Liquor store

Decatur Wine & Spirits

A liquor store is a retail shop that sells prepackaged alcoholic beverages — typically in bottles — intended to be consumed off the store's premises. Depending on region and local idiom, they may also be called bottle store, off licence, bottle shop, bottle-o, package store (in Boston, called a packie),[1] ABC store, state store, or other similar terms. In Michigan they are known as "Party Store". Many states and jurisdictions have an alcohol monopoly.

African states

In South Africa, Namibia and Zimbabwe, these stores are generally called bottle stores.

United Kingdom and Ireland

In the United Kingdom and Ireland the corresponding term is off licence, which refers to the fact that alcohol may be bought on the licensed premises, but must be consumed off the premises. A commonly used slang term for the off licence is "offie" or "offy".

Almost all supermarkets and grocery stores, and many petrol stations, have an off-licence.

The price of alcohol in off licence establishments is substantially lower than in on-licence establishments (bars, pubs, and restaurants).


Nordic countries

Note: All Nordic countries, except Denmark, have government-owned alcohol monopolies.

European Union

In Bulgaria, Croatia, Cyprus, Czech Republic, Estonia, France, Germany, Greece, Hungary, Italy, Latvia, Lithuania, Luxembourg, Malta, Netherlands, Poland, Portugal, Romania, Slovakia, Slovenia and Spain all supermarkets, convenience stores, and gas stations may sell beer, wine, and liquors only if they possess a licence. The consumption of alcohol on premises is not forbidden, but is frowned upon. In the Netherlands supermarkets are allowed to sell alcoholic beverages up to 15% ABV, hard liquor is only sold from specialized bottle shops.

United States

Some states in the United States operate their own retail stores for the sale of certain types of alcohol, such as this state-run liquor store in Cottonwood Heights, Utah.
The Bunghole, a liquor store in Salem, Massachusetts, a non-ABC state.

The Twenty-first Amendment of the United States Constitution allows states to regulate the sale and consumption of alcoholic beverages.[2] State regulations vary widely. The majority of the U.S. states have laws specifying which alcoholic beverages must be sold in specialty liquor stores and which may be sold in other venues.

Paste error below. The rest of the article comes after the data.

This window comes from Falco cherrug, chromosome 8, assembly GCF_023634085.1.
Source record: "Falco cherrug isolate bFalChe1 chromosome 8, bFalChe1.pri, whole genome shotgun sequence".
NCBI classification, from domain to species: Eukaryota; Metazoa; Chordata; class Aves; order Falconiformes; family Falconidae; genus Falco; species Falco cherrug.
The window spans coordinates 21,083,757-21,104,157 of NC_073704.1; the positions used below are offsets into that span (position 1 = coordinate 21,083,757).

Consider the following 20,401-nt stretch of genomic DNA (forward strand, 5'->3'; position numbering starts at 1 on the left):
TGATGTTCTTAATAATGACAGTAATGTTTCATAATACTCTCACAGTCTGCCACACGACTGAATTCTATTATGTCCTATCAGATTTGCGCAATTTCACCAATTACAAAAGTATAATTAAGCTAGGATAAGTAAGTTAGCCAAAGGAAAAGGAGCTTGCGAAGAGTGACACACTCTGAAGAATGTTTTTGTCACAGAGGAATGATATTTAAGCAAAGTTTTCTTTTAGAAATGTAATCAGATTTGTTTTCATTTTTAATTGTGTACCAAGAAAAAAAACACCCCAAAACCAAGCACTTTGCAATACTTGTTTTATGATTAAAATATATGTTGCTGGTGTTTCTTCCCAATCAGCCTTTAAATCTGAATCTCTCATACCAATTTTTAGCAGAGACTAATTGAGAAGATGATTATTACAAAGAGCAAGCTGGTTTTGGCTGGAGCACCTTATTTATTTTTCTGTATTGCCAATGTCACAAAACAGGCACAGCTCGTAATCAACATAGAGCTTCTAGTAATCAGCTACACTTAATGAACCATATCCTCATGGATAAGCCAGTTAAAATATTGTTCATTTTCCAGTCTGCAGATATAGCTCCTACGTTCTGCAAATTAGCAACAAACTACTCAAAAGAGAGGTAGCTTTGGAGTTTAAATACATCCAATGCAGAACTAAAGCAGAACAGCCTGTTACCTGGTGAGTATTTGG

In eighteen alcoholic beverage control (ABC) states, the specialty liquor stores are owned and operated exclusively by the state government, where liquor stores often sell only spirits or sometimes sell spirits and wine but not beer. ABC-run stores may be called ABC stores or state stores.

In Alabama, Connecticut, Georgia, Massachusetts, and Rhode Island, liquor stores are also technically known as package stores, locally in Connecticut, Massachusetts, and areas bordering these states the term pack or packie is used as well, because purchased liquor must be packaged in sealed bottles or other containers when it is taken from the store.[3]

In five states (Colorado, Kansas, Minnesota, Oklahoma, and Utah), only low-point beer may be sold in supermarkets or gas stations.

In some states (e.g., California, Louisiana, Missouri, Nevada, New Mexico, and Wisconsin), all alcoholic beverages can be sold practically anywhere, including drug stores and gas stations.

In Washington state, all beer and wine are available in specialty stores, grocery stores, convenience stores, department stores, taverns, and other locations. All spirits are available in stores greater than 10,000 sq ft (such as grocery stores, big box liquor chains, and drug stores). There are two exceptions to the 10,000-sq-ft rule: 1) former state and contract liquor stores that reopened under private ownership may also sell spirits provided they have been issued a new license from the state; and 2) cities, mostly in rural areas, that do not have a store that meets the minimum floor space may be allowed to sell spirits if the Liquor Control Board deems that there are no sufficient establishments within the trade area.

In Los Angeles and most parts of Southern California, Angelenos often colloquially refer "liquor store" to any Convenience store, corner store, minimart, or similar small local neighborhood grocery store.


All provinces except Alberta and British Columbia have government-owned retail liquor monopolies. Alberta has only privately owned liquor stores. British Columbia has both private and government-owned retail liquor outlets.

Due to federal law, all provincial liquor boards must act as the first importer of alcoholic beverages.[4][5]

See also


  1. Gordon, Heather (2004). Newcomer's Handbook For Moving To And Living In Boston: Including Cambridge, Brookline, And Somerville. First Books. p. 14. ISBN 978-0912301549.
  2. U.S. Constitution, Amendment XXI, Section 2.
  3. E.g., Connecticut General Statutes, Chap. 545, Section 30-20.
  4. Canadian Importation of Intoxicating Liquors Act
  5. The distribution arrangements for Canadian alcohol sales are summarized in Statistics Canada's "The Control and Sale of Alcoholic Beverages in Canada," page 46.
  6. Details on the Vincor and Wal-Mart retail locations
  7. Full details about Ontario's retail alcohol system can be found in the most current LCBO Annual Report.
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